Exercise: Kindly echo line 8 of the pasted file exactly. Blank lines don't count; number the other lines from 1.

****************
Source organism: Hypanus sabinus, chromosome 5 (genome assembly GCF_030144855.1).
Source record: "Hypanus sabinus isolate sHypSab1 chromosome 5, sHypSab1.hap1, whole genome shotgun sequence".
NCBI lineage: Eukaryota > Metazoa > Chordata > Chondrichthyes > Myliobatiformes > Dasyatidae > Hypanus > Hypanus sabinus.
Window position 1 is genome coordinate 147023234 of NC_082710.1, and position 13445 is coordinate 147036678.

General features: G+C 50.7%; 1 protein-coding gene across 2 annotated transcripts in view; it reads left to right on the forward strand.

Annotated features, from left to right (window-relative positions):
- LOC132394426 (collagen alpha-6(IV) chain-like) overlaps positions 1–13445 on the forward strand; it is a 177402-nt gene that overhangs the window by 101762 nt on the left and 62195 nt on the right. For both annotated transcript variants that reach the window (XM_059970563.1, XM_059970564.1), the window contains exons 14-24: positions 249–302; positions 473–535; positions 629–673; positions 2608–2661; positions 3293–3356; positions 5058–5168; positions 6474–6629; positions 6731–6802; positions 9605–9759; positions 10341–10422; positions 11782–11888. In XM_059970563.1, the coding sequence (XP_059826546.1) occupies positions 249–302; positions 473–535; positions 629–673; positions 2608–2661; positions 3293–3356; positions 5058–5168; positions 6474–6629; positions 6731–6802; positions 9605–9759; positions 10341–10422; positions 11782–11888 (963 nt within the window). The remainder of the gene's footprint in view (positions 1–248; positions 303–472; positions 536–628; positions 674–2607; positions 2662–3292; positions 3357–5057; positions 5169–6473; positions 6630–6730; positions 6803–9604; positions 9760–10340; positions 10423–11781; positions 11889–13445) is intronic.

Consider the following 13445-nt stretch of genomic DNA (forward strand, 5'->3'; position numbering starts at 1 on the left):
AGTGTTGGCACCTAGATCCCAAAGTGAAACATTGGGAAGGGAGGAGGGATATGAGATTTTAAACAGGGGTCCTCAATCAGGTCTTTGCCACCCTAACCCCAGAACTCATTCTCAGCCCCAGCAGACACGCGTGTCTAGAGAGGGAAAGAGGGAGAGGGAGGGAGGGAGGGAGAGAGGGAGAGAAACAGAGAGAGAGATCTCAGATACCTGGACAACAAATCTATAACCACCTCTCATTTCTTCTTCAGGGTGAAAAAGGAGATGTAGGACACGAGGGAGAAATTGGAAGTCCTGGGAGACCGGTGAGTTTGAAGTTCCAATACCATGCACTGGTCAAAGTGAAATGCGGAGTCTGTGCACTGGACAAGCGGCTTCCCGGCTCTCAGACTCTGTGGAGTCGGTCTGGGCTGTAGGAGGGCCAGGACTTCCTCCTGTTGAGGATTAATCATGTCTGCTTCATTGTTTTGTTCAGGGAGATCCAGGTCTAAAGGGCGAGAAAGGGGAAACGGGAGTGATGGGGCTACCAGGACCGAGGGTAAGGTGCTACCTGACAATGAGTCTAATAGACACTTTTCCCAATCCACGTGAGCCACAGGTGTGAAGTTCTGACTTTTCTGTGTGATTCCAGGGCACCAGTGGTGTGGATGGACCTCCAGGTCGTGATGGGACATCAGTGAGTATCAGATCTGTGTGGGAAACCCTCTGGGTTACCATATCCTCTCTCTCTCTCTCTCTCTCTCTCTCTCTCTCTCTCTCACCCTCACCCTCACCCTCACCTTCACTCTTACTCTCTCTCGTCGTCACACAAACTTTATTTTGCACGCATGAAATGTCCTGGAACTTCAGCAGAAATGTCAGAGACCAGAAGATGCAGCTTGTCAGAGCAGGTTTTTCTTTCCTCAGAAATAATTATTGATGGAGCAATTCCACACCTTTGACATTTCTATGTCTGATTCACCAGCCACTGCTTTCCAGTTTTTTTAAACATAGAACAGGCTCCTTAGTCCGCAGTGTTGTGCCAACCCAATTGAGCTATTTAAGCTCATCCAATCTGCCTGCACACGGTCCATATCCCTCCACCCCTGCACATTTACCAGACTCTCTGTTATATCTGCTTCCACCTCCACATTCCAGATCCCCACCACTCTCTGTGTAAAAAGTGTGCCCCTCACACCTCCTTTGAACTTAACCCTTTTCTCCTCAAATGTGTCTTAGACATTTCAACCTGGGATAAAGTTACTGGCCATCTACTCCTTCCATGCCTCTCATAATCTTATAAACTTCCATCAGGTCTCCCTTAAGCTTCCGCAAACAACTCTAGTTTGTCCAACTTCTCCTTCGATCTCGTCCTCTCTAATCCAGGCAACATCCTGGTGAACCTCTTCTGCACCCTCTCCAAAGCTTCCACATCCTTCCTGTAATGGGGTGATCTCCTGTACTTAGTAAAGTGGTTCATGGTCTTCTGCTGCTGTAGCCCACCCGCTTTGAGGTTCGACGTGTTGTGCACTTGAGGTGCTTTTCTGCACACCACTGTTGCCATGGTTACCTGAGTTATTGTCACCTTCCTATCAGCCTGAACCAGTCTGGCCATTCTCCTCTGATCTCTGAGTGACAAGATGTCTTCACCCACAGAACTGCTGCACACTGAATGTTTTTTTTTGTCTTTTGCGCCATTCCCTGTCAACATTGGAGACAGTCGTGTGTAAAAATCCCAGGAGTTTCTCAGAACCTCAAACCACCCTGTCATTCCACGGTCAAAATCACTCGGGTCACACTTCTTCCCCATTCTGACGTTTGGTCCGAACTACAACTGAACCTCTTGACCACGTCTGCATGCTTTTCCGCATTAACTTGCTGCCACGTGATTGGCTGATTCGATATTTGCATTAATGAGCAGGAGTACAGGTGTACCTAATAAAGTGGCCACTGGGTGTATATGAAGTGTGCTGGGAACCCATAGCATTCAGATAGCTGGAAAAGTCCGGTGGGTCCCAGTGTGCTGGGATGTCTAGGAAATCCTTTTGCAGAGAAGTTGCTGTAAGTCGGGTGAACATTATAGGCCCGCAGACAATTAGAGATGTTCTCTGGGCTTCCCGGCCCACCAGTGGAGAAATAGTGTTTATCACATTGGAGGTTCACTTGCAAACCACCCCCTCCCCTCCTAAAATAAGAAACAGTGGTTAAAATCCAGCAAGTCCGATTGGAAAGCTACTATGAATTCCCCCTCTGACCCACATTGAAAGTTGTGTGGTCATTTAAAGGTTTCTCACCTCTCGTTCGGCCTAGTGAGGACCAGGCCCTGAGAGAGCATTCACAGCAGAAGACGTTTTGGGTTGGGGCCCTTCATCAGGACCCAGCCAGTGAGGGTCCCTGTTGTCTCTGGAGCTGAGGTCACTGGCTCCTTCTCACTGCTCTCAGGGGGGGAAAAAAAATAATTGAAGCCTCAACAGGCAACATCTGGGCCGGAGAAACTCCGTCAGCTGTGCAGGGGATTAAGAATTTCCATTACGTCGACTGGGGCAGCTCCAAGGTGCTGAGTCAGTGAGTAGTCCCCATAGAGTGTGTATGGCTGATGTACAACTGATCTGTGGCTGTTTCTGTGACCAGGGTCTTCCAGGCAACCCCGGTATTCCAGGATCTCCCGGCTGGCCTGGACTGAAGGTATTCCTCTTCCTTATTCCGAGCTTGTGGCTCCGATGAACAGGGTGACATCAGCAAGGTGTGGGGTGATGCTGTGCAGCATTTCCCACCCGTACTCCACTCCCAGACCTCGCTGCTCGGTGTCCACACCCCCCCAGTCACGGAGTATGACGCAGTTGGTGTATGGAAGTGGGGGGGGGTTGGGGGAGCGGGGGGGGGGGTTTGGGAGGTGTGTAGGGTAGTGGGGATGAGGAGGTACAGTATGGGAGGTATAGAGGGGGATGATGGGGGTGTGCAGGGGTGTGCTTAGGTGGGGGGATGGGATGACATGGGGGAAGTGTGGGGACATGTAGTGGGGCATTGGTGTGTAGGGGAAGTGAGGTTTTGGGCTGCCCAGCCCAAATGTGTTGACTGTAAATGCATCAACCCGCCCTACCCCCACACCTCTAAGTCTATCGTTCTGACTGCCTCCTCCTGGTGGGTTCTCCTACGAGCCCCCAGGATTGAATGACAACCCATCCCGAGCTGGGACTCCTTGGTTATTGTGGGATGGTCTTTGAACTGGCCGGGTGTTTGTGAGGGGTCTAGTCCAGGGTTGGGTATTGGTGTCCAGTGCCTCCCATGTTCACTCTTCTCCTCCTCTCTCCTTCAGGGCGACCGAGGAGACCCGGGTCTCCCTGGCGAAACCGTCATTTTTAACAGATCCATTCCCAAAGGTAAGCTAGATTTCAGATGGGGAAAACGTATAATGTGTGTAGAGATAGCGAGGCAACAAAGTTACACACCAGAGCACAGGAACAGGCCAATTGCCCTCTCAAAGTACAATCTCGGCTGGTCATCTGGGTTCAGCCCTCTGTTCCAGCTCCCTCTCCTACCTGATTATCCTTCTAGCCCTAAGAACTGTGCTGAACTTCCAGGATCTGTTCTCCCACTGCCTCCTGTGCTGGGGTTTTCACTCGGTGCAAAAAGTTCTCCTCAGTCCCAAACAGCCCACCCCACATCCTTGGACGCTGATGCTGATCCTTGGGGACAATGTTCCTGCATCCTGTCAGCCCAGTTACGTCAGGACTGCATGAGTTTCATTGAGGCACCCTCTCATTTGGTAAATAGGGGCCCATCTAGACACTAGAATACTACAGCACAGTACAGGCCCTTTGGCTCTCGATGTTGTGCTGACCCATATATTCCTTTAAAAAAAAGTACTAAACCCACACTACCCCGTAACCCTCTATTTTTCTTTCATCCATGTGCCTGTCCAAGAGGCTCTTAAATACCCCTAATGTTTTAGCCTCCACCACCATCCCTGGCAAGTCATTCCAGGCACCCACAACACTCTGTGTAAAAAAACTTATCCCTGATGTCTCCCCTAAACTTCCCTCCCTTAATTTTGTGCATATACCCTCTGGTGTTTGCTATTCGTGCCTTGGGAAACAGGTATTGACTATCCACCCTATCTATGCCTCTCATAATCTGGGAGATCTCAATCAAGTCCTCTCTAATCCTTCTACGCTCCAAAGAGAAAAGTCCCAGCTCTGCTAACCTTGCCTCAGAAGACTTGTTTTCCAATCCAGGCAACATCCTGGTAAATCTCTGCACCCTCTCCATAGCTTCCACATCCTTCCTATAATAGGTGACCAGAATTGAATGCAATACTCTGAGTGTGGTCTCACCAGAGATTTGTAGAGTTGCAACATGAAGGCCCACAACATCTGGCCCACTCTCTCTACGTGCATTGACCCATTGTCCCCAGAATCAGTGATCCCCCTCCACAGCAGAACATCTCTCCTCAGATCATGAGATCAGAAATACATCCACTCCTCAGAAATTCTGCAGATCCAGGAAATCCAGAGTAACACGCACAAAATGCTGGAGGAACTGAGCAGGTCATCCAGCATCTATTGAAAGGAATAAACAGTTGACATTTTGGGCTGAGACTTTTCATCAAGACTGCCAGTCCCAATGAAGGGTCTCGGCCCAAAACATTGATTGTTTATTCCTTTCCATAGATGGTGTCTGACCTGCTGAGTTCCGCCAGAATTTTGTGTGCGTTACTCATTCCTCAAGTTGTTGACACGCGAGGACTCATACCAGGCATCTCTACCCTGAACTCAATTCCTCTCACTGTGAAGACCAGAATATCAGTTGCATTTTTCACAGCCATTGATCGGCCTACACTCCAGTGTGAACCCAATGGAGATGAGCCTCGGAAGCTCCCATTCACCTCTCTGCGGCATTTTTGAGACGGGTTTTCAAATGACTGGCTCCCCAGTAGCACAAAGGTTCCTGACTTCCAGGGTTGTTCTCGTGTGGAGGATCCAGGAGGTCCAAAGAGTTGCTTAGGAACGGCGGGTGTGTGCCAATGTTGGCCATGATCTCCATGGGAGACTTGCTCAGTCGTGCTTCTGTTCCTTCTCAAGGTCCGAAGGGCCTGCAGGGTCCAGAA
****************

Consider the following 13445-nt stretch of genomic DNA (forward strand, 5'->3'; position numbering starts at 1 on the left):